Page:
Australia, New Zealand reassess Pacific role amid growing Chinese influence | News | DW | 02.03.2018
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Australia, New Zealand reassess Pacific role amid growing Chinese influence

New Zealand's deputy premier has spoken of "strategic anxiety" in the Pacific in a seeming allusion to China's increasing clout in the region. But Australia says it welcomes any "productive" investment.

Tongan King Tupou visiting Xi Jinping (Getty Images/Lintao Zhang)

Tonga's King Tupou VI with Chinese President Xi Jinping

Australian Prime Minister Malcolm Turnbull said on Friday that he supported Chinese investment in Pacific island nations as long as it "provided good value," after comments by New Zealand's deputy prime minister seemed to raise concerns about China's fast-growing influence in the region.

"We welcome this investment from any source, any nation, any development bank, on the basis that it is going to provide real value, supports good governance, has got a robust business plan and so forth," Turnbull told reporters in the eastern city of Sydney after talks with New Zealand Prime Minister Jacinda Ardern.

Turnbull's comment reflects a more positive view than those made earlier this year by Australia's minister for Pacific affairs, Concetta Fierravanti-Wells. She accused Beijing of constructing "useless buildings" and "roads that do not go anywhere" in the Pacific, which was long a virtually uncontested sphere of Australian and New Zealand influence.

Read more: China has become a 'major donor' in the Pacific Islands region 

'Great power ambition'

The prime minister's words also display a welcoming stance toward Chinese activities in the region that is not entirely shared by Australia's closely allied neighbor, New Zealand.

The New Zealand deputy prime minister and foreign minister on Thursday spoke about "strategic anxiety" in the Pacific in a veiled reference to China's increasing investments there.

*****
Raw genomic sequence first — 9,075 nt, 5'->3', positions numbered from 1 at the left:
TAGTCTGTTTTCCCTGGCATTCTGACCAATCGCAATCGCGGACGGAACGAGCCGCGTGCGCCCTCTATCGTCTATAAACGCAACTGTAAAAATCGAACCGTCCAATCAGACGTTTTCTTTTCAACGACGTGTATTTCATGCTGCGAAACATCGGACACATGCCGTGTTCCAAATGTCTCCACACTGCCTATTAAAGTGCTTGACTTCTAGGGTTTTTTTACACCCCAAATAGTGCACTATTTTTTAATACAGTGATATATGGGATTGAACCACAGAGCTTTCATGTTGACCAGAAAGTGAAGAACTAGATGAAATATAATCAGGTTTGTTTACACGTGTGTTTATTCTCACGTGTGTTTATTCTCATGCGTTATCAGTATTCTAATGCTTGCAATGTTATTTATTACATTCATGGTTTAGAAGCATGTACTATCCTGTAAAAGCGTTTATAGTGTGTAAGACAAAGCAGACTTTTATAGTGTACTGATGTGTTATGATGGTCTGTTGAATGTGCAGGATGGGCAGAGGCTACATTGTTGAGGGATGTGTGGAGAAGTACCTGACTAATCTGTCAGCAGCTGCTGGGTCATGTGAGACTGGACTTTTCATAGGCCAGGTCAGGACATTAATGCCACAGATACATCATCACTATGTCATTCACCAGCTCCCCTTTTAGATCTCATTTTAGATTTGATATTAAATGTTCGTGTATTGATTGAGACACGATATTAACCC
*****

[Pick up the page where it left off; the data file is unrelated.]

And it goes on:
"The Pacific overall has also become an increasingly contested strategic space, no longer neglected by great power ambition," Winston Peters told The Lowy Institute, a Sydney-based foreign policy think tank.

Winston Peters (picture-alliance/AP Photo/M. Baker)

Peters said Wellington would renew its Pacific focus

"So Pacific Island leaders have more options. This is creating a degree of strategic anxiety," he said, adding that Australia, the European Union and the United States needed to come to terms with "the new realities" by pooling their resources to "maintain our relative influence."

Although Peters did not directly mention China, which is New Zealand's biggest trading partner, he pointedly did not include Beijing among the "regional partners" that New Zealand wanted to cooperate with.

Read more: Can Japan compete with China over development aid?

Growing investments

The Lowy Institute estimates that China spent $1.78 billion (€1.45 billion) on aid in the Pacific from 2006-16. Australia remains the largest donor of foreign aid to the region, but analysts say that this aid budget is likely to fall in face of the country's slowing economy and large national debt, giving China increased opportunities to spread its influence.

Peter's speech came as Tonga's King Tupou VI made a state visit to China. The state-run Xinhua news agency said Chinese President Xi Jinping had vowed to "continue to provide Tonga with economic and technological assistance," while adding that Beijing "would never attach any political conditions to such assistance."

Reflecting what Peters said would be a renewed foreign policy focus on the Pacific islands, he and Ardern are to begin a five-day Pacific trip on Saturday taking in Tonga, Samoa, Niue and the Cook Islands.

Ardern said on Friday that joint action between Pacific nations, New Zealand and Australia would be of benefit in view of the challenges facing the region, such as the impact of climate change and rising sea levels.

tj/kms (AFP, Reuters)

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